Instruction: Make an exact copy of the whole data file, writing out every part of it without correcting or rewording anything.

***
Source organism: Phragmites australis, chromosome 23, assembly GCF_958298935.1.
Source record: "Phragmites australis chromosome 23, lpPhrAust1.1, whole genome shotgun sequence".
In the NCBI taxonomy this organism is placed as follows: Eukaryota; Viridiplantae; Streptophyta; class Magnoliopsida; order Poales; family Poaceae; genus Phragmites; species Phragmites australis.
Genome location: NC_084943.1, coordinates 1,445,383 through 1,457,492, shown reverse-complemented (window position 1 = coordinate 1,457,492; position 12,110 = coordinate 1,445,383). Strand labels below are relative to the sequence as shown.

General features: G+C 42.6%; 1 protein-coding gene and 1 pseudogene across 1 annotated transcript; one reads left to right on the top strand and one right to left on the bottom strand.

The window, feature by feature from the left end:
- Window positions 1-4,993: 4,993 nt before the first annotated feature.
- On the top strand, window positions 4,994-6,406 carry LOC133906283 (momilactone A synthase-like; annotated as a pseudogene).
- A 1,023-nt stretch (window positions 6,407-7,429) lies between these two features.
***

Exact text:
Source organism: Phragmites australis, chromosome 23, assembly GCF_958298935.1.
Source record: "Phragmites australis chromosome 23, lpPhrAust1.1, whole genome shotgun sequence".
In the NCBI taxonomy this organism is placed as follows: Eukaryota; Viridiplantae; Streptophyta; class Magnoliopsida; order Poales; family Poaceae; genus Phragmites; species Phragmites australis.
Genome location: NC_084943.1, coordinates 1,445,383 through 1,457,492, shown reverse-complemented (window position 1 = coordinate 1,457,492; position 12,110 = coordinate 1,445,383). Strand labels below are relative to the sequence as shown.

General features: G+C 42.6%; 1 protein-coding gene and 1 pseudogene across 1 annotated transcript; one reads left to right on the top strand and one right to left on the bottom strand.

The window, feature by feature from the left end:
- Window positions 1-4,993: 4,993 nt before the first annotated feature.
- On the top strand, window positions 4,994-6,406 carry LOC133906283 (momilactone A synthase-like; annotated as a pseudogene).
- A 1,023-nt stretch (window positions 6,407-7,429) lies between these two features.